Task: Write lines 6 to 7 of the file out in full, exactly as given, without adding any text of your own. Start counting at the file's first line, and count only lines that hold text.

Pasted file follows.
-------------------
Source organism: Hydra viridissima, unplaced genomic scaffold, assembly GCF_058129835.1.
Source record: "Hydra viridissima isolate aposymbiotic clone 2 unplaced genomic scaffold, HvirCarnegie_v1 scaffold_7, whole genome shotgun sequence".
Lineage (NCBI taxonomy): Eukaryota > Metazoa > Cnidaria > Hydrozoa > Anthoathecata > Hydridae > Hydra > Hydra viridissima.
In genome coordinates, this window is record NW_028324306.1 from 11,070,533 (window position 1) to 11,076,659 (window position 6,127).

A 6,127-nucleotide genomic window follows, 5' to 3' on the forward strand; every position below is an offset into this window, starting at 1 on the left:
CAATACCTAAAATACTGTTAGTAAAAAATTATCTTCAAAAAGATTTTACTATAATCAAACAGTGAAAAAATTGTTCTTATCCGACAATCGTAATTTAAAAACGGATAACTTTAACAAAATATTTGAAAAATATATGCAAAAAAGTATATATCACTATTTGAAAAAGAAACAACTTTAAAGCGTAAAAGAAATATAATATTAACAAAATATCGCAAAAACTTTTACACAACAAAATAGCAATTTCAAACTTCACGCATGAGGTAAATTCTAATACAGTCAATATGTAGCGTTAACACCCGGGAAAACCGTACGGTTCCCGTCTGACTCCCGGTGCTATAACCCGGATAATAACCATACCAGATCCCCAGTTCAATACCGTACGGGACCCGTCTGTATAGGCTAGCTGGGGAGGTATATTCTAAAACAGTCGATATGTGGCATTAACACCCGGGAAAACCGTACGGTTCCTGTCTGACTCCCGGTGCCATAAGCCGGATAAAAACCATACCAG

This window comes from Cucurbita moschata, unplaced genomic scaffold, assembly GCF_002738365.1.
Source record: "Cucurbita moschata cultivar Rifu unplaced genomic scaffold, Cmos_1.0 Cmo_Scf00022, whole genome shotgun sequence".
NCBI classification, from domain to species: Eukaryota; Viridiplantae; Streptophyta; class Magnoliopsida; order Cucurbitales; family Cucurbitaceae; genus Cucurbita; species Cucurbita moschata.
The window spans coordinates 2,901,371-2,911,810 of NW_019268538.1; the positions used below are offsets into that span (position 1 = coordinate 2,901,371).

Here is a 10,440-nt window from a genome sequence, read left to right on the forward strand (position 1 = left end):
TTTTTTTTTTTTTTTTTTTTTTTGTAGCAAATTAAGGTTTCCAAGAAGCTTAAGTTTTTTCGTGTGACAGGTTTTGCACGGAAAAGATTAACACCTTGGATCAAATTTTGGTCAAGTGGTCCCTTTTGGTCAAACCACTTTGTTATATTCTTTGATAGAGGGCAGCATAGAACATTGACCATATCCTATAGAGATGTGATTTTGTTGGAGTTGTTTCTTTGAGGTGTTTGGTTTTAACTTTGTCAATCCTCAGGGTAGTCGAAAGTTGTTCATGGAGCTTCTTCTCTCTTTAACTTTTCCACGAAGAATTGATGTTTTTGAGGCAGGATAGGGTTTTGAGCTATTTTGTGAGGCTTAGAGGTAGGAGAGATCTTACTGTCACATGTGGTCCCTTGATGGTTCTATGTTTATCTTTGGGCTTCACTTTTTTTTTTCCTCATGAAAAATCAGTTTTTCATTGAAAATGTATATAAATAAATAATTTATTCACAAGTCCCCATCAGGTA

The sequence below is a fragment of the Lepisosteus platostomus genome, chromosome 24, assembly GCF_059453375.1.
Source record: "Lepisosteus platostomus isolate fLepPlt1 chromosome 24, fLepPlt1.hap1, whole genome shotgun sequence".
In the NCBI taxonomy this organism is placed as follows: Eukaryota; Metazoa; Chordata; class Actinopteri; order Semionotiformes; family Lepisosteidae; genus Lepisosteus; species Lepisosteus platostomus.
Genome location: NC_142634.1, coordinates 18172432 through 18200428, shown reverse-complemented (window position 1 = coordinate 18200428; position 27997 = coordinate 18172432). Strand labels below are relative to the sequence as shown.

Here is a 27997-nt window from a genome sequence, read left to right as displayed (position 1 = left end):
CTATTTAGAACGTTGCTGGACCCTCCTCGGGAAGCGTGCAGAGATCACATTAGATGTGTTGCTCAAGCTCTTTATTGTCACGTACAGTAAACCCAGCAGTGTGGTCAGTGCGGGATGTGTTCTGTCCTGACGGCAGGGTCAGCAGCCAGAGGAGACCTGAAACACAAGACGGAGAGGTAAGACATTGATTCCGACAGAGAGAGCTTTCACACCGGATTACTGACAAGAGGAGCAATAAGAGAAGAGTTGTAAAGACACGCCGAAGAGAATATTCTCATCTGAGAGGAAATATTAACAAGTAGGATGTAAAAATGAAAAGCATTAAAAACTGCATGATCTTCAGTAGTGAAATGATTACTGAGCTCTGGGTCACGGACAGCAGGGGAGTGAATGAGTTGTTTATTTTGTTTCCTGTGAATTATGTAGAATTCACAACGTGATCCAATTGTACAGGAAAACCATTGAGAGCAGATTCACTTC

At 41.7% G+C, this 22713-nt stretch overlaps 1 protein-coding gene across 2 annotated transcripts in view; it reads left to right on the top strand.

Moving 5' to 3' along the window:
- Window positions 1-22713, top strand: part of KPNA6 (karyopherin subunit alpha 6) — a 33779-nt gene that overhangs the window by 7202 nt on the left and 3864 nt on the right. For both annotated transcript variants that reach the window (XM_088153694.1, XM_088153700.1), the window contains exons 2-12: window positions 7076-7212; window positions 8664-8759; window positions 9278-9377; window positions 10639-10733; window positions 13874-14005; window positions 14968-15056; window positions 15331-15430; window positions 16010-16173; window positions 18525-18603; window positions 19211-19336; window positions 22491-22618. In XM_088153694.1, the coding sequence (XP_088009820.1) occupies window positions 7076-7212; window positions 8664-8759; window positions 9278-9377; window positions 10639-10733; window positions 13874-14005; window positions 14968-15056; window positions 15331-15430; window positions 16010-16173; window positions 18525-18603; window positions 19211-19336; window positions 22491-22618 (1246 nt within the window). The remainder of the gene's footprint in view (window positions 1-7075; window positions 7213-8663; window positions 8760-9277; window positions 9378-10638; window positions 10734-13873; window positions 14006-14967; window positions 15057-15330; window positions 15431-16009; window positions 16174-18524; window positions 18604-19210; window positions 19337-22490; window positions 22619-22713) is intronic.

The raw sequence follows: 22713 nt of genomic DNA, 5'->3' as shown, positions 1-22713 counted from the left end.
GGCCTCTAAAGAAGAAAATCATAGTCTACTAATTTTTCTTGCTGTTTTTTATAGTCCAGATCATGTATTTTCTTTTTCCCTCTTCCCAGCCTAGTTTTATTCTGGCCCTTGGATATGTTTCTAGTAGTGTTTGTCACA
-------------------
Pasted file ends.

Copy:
CAATACCTAAAATACTGTTAGTAAAAAATTATCTTCAAAAAGATTTTACTATAATCAAACAGTGAAAAAATTGTTCTTATCCGACAATCGTAATTTAAAAACGGATAACTTTAACAAAATATTTGAAAAATATATGCAAAAAAGTATATATCACTATTTGAAAAAGAAACAACTTTAAAGCGTAAAAGAAATATAATATTAACAAAATATCGCAAAAACTTTTACACAACAAAATAGCAATTTCAAACTTCACGCATGAGGTAAATTCTAATACAGTCAATATGTAGCGTTAACACCCGGGAAAACCGTACGGTTCCCGTCTGACTCCCGGTGCTATAACCCGGATAATAACCATACCAGATCCCCAGTTCAATACCGTACGGGACCCGTCTGTATAGGCTAGCTGGGGAGGTATATTCTAAAACAGTCGATATGTGGCATTAACACCCGGGAAAACCGTACGGTTCCTGTCTGACTCCCGGTGCCATAAGCCGGATAAAAACCATACCAG

This window comes from Cucurbita moschata, unplaced genomic scaffold, assembly GCF_002738365.1.